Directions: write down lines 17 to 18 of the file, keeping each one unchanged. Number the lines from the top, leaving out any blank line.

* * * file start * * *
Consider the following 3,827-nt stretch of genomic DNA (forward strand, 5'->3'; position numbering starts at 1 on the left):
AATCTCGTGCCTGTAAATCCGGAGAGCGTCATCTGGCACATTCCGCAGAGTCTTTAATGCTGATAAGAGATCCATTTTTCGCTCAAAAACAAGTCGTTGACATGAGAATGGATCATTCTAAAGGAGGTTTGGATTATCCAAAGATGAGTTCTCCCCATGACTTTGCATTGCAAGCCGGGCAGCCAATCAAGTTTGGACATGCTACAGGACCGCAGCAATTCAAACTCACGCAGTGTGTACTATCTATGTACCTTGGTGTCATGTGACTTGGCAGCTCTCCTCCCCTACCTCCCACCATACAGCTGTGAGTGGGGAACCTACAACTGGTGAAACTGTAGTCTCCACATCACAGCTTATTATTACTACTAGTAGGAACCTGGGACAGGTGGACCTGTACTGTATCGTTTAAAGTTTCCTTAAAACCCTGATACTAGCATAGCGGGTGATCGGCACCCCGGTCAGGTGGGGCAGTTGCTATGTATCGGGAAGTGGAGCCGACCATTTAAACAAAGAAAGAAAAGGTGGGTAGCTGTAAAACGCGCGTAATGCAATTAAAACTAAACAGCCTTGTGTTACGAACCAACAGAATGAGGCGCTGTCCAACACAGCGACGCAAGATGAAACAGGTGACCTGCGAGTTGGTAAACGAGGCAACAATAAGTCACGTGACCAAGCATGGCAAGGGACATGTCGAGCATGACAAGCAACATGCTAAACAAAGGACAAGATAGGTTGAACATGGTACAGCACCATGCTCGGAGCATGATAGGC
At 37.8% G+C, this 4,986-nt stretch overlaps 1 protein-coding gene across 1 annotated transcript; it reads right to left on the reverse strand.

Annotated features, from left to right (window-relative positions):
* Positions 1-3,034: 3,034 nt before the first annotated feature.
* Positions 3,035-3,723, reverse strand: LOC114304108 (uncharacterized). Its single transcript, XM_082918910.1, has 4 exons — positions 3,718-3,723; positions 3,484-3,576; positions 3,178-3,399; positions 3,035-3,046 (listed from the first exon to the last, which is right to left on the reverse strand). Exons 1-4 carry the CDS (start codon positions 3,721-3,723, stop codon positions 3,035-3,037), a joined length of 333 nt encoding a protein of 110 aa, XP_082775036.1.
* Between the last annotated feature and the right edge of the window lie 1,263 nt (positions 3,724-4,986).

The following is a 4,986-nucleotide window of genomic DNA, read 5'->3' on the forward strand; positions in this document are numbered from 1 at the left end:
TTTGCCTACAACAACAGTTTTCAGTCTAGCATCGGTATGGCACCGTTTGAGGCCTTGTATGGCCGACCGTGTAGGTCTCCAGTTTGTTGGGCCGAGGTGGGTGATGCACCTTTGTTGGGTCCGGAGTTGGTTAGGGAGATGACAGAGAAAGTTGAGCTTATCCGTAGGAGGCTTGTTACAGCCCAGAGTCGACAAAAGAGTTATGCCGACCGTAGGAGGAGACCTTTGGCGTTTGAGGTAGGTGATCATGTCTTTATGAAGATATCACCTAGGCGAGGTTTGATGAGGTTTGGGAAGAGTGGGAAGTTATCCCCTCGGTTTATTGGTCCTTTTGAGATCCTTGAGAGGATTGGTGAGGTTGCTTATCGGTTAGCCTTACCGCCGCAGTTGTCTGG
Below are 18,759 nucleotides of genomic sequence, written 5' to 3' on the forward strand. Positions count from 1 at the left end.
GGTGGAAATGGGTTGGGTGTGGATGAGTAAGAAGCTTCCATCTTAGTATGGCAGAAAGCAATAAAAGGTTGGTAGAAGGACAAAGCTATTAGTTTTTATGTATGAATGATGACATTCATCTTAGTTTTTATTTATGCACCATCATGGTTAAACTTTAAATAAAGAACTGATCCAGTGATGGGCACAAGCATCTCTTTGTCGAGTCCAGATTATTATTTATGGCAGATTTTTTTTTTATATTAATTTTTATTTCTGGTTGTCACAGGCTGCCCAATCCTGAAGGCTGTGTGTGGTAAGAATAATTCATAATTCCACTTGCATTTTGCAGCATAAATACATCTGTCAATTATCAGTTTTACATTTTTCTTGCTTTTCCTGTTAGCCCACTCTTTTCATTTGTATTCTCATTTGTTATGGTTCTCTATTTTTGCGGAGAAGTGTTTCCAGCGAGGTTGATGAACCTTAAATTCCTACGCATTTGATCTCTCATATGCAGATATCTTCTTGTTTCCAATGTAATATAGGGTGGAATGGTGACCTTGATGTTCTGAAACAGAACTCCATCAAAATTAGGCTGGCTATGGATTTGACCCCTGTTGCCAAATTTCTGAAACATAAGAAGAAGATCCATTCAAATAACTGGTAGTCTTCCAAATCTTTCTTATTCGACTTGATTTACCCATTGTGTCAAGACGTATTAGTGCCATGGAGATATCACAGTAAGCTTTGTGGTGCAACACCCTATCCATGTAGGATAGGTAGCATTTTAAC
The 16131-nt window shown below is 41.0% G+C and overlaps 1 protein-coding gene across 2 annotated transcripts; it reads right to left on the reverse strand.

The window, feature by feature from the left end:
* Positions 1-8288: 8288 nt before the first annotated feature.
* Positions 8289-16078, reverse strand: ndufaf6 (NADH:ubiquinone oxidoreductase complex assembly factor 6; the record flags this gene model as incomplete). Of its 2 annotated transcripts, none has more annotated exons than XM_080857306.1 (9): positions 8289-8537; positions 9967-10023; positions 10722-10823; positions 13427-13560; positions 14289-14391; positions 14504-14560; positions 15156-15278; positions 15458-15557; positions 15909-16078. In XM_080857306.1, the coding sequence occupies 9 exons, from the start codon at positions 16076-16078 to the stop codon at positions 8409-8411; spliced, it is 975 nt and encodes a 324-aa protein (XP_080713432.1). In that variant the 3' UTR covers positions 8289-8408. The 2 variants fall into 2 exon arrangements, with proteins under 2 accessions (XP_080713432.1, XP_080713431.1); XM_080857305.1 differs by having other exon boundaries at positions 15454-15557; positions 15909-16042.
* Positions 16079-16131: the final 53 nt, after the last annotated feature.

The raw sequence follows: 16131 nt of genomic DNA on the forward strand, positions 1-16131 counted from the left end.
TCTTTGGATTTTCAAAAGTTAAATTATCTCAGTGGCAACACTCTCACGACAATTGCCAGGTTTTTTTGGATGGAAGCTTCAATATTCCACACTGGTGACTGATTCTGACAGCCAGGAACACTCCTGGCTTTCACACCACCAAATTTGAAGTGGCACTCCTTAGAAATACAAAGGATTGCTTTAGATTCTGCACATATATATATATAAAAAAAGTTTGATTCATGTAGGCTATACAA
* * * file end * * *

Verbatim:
The raw sequence follows: 16131 nt of genomic DNA on the forward strand, positions 1-16131 counted from the left end.
TCTTTGGATTTTCAAAAGTTAAATTATCTCAGTGGCAACACTCTCACGACAATTGCCAGGTTTTTTTGGATGGAAGCTTCAATATTCCACACTGGTGACTGATTCTGACAGCCAGGAACACTCCTGGCTTTCACACCACCAAATTTGAAGTGGCACTCCTTAGAAATACAAAGGATTGCTTTAGATTCTGCACATATATATATATAAAAAAAGTTTGATTCATGTAGGCTATACAA